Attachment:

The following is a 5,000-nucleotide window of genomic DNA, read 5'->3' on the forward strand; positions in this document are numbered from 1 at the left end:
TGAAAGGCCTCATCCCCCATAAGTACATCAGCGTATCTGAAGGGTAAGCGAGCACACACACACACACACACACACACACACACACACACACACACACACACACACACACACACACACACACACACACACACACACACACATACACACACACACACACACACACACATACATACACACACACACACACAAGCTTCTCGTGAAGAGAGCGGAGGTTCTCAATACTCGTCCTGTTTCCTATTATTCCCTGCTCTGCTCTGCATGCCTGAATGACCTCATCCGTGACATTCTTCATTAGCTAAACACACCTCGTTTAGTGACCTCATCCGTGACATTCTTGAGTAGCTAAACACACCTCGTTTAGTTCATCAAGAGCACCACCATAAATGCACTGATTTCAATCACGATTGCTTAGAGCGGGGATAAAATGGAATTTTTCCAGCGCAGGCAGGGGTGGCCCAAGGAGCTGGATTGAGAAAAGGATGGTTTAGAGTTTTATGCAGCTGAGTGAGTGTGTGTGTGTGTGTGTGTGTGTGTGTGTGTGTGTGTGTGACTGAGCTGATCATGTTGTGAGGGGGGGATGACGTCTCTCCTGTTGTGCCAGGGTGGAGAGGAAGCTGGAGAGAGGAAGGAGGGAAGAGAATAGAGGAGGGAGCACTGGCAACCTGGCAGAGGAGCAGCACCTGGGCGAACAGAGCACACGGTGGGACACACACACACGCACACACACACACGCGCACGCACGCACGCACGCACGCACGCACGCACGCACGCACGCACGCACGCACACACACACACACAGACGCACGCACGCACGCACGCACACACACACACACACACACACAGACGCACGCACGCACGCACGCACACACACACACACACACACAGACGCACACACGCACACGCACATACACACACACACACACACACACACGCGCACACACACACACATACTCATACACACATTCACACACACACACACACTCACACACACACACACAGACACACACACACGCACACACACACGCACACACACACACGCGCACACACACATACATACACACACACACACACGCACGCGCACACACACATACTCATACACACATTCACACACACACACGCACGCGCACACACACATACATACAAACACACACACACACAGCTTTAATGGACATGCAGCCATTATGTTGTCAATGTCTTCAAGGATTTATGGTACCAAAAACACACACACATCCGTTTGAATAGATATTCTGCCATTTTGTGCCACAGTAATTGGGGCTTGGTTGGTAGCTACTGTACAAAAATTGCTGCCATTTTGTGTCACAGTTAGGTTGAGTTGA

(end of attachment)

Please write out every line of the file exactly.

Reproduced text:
The following is a 5,000-nucleotide window of genomic DNA, read 5'->3' on the forward strand; positions in this document are numbered from 1 at the left end:
TGAAAGGCCTCATCCCCCATAAGTACATCAGCGTATCTGAAGGGTAAGCGAGCACACACACACACACACACACACACACACACACACACACACACACACACACACACACACACACACACACACACACACACACACACACATACACACACACACACACACACACACATACATACACACACACACACACAAGCTTCTCGTGAAGAGAGCGGAGGTTCTCAATACTCGTCCTGTTTCCTATTATTCCCTGCTCTGCTCTGCATGCCTGAATGACCTCATCCGTGACATTCTTCATTAGCTAAACACACCTCGTTTAGTGACCTCATCCGTGACATTCTTGAGTAGCTAAACACACCTCGTTTAGTTCATCAAGAGCACCACCATAAATGCACTGATTTCAATCACGATTGCTTAGAGCGGGGATAAAATGGAATTTTTCCAGCGCAGGCAGGGGTGGCCCAAGGAGCTGGATTGAGAAAAGGATGGTTTAGAGTTTTATGCAGCTGAGTGAGTGTGTGTGTGTGTGTGTGTGTGTGTGTGTGTGTGTGTGTGACTGAGCTGATCATGTTGTGAGGGGGGGATGACGTCTCTCCTGTTGTGCCAGGGTGGAGAGGAAGCTGGAGAGAGGAAGGAGGGAAGAGAATAGAGGAGGGAGCACTGGCAACCTGGCAGAGGAGCAGCACCTGGGCGAACAGAGCACACGGTGGGACACACACACACGCACACACACACACGCGCACGCACGCACGCACGCACGCACGCACGCACGCACGCACGCACGCACGCACACACACACACACAGACGCACGCACGCACGCACGCACACACACACACACACACACACAGACGCACGCACGCACGCACGCACACACACACACACACACACAGACGCACACACGCACACGCACATACACACACACACACACACACACACGCGCACACACACACACATACTCATACACACATTCACACACACACACACACTCACACACACACACACAGACACACACACACGCACACACACACGCACACACACACACGCGCACACACACATACATACACACACACACACACGCACGCGCACACACACATACTCATACACACATTCACACACACACACGCACGCGCACACACACATACATACAAACACACACACACACAGCTTTAATGGACATGCAGCCATTATGTTGTCAATGTCTTCAAGGATTTATGGTACCAAAAACACACACACATCCGTTTGAATAGATATTCTGCCATTTTGTGCCACAGTAATTGGGGCTTGGTTGGTAGCTACTGTACAAAAATTGCTGCCATTTTGTGTCACAGTTAGGTTGAGTTGA